Parenting tips: Expose and teach your younger child new skills. It can be learning a new sport, doing household chores, or participating in hobbies. Encourage and guide them through their learning process and celebrate with them when they have achieved it within their limits. Parents’ consistent support to the child is the key to building their confidence.

  • Teach your child self-care

Engaging in self-care is also essential in keeping our body and mind healthy and can help reduce our stress and anxiety levels (Glowiak, 2020). Teach your child how to engage in self-care, such as ensuring that they set aside enough time to eat and sleep and allowing your child free time to enjoy activities they are interested in (American Psychological Association, 2020). This gives them time to take a break and recharge themselves while destressing.

Parenting tips: A healthy sleeping routine is crucial for younger children. A healthy sleeping routine must be consistent and should not be disrupted too often. First, fix the time that you want your child to be ready in bed. Second, list down the things your child needs to do before bed (e.g., brush teeth, prayers, change to pyjamas, etc.).



9.00 pm

Change pyjamas

9.05 pm

Brush teeth

9.10 pm

Bedtime story

9.20 pm


9.30 pm

Lights off

Consistency will create good sleeping habits for the child. Every activity in the routine prepares your child for sleep.

For older children or teenagers, discuss with your child by asking them what they have done previously to help them feel relaxed. If they do not have any, expose them to different self-care activities (e.g., listening to music, running, drawing, journaling etc.) so they can identify their own self-care activity.

While stressors are inevitably part of life, it is possible to build resilience to better cope and live alongside these situations. Help your child build their emotional resilience today by providing them with the nurturing environment they need to grow and thrive.

If you are interested to find out more about our FREE parent support services, please email us at [email protected] or call 88694006.  You can also register your interest at https://go.fycs.org/PSS


Written by Clara Ang, Programme Officer and Jazon Ho, Counsellor, Fei Yue Community Services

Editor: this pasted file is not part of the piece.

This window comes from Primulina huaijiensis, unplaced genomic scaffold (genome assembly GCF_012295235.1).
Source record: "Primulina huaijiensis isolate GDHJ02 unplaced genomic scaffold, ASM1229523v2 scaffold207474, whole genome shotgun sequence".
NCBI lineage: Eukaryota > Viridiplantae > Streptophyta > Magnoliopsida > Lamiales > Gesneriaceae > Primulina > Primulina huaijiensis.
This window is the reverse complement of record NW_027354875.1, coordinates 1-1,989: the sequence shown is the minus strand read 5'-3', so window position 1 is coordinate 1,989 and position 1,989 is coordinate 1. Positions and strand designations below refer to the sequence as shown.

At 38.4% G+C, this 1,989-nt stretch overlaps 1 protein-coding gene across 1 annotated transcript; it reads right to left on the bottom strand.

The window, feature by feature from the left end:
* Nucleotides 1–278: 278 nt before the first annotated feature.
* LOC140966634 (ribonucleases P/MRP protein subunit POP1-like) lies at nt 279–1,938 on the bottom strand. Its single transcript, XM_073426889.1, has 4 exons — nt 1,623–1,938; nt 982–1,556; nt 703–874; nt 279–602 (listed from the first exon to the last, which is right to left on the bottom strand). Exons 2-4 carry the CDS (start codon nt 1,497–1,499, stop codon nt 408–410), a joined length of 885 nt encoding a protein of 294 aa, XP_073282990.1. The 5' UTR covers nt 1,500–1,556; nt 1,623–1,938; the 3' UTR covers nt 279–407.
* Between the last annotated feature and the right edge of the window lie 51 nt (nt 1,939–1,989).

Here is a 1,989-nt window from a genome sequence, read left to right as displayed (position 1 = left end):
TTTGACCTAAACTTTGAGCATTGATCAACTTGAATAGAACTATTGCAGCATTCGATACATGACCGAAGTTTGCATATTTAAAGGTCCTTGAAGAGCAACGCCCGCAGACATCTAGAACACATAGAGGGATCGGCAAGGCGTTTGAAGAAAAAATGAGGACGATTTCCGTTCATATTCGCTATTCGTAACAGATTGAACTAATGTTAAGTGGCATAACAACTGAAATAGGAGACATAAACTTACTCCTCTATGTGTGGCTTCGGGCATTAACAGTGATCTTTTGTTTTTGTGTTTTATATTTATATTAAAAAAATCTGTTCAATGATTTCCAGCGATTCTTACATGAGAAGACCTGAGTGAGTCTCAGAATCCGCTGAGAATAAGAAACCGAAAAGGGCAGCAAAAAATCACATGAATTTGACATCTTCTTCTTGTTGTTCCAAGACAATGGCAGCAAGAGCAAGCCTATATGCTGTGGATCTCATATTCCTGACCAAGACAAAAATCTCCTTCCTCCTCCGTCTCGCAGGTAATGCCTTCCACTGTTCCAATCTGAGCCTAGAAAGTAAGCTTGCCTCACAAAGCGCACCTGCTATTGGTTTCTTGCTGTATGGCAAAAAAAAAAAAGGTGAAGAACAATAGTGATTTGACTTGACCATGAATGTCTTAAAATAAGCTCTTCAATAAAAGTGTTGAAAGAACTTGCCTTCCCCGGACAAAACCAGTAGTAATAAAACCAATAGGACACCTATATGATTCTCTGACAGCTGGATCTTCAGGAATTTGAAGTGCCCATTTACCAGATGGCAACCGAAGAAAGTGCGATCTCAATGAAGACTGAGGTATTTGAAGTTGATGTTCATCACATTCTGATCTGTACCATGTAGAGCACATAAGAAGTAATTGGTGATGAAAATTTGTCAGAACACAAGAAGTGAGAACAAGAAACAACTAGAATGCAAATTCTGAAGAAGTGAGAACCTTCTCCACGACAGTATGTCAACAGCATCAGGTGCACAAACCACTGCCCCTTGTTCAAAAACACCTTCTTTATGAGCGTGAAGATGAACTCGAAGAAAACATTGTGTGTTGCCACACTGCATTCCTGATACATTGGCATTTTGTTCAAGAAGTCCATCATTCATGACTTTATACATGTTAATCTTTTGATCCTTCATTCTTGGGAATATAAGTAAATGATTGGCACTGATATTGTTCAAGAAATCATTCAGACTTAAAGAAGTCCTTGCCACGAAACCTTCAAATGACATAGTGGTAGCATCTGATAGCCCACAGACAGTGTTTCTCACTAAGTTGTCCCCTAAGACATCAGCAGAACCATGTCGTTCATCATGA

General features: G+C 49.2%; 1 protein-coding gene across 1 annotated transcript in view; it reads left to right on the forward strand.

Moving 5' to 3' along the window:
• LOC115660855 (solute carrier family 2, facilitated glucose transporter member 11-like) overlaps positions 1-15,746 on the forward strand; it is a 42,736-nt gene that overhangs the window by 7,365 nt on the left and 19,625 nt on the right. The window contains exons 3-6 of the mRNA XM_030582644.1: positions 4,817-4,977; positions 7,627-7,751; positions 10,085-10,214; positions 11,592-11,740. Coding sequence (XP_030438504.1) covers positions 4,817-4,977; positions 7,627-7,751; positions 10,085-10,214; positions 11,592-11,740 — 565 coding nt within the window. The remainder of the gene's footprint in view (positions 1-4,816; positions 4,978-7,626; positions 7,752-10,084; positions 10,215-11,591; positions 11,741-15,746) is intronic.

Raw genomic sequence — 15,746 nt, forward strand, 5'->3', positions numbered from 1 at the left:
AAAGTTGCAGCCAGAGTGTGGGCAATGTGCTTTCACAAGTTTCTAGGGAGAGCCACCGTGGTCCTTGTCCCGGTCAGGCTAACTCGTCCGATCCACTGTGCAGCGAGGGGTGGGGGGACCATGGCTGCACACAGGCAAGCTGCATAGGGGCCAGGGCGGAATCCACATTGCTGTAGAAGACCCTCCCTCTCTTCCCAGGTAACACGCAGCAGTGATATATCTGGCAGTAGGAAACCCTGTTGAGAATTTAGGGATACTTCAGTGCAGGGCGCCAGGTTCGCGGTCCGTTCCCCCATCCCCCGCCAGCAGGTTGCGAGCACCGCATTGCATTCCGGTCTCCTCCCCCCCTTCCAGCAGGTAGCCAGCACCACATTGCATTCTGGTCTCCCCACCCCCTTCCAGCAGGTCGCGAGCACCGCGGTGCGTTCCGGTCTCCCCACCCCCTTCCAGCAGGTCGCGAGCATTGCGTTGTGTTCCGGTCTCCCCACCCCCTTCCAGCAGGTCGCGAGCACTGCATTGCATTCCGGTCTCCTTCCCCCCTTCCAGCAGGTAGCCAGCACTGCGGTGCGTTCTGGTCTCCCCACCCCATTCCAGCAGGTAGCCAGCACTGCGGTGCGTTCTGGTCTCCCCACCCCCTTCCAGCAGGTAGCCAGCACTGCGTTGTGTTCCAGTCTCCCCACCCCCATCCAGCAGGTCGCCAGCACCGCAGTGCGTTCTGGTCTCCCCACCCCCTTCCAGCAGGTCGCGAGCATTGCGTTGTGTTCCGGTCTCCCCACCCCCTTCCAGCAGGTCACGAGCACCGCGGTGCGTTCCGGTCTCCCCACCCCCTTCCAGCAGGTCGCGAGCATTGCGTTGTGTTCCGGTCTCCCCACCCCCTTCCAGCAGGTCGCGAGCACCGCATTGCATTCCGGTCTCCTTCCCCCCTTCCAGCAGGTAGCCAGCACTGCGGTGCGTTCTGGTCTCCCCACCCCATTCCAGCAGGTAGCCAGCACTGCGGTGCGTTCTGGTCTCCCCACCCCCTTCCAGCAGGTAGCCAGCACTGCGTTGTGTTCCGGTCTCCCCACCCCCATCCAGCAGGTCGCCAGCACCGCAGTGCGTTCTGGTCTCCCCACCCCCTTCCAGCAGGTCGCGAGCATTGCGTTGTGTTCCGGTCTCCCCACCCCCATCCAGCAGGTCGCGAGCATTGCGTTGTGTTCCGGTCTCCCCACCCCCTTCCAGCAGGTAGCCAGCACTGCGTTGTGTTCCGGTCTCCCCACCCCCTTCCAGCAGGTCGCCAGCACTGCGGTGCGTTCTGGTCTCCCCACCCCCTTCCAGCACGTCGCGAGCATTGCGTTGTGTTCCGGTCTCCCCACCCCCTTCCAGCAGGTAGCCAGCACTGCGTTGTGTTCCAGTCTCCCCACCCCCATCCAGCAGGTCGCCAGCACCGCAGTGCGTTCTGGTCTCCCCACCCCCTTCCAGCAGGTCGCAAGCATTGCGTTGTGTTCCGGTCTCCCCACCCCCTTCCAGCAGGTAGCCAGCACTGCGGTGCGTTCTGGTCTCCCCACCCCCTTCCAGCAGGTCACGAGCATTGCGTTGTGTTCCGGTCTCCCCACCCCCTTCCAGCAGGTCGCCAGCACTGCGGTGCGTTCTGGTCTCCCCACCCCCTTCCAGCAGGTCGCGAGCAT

American Psychological Association (2020). Resilience guide for parents and teachers. Retrieved from: https://www.apa.org/topics/resilience/guide-parents-teachers

Glowiak, M. (2020, April 14). What is Self-Care and Why is it Important For You? Retrieved from: https://www.snhu.edu/about-us/newsroom/health/what-is-self-care#:%7E:text=Engaging%20in%20a%20self%2Dcare,%2C%20improve%20energy%2C%20and%20more

Grant, L., & Kinman, G. (2014). Emotional Resilience in the Helping Professions and how it can be Enhanced. Health and Social Care Education, 3(1), 23–34. Retrieved from: https://doi.org/10.11120/hsce.2014.00040

Jones, C. (2021, January 11). Singapore’s Efforts to Reduce Stress and Anxiety Among Students. The Earth Awards. Retrieved from: https://www.theearthawards.org/young-singaporeans-are-stressed-and-anxious-singapores-strategies-to-protect-the-mental-health-of-students/

MedlinePlus (2022, February 18). Stress in childhood. Retrieved from: https://medlineplus.gov/ency/article/002059.htm#:~:text=Pain%2C%20injury%2C%20illness%2C%20and,school%20and%20work%20or%20sports

Patino, E. (2020, October 22). 4 ways to help your child build a support network. 4 Ways to Help Your Child Build a Support Network. Retrieved from: https://www.understood.org/articles/en/4-ways-to-help-your-child-build-a-support-network

Robinson, L., & Smith, M. (2021, November). Surviving Tough Times by Building Resilience. HelpGuide.Org. Retrieved from: https://www.helpguide.org/articles/stress/surviving-tough-times.htm

Scott, E. (2020, April 28). Why Emotional Resilience Is a Trait You Can Develop. Verywell Mind. Retrieved from: https://www.verywellmind.com/emotional-resilience-is-a-trait-you-can-develop-3145235

The Children’s Society (2022). Emotional resilience. Retrieved from: https://www.childrenssociety.org.uk/information/young-people/well-being/resources/emotional-resilience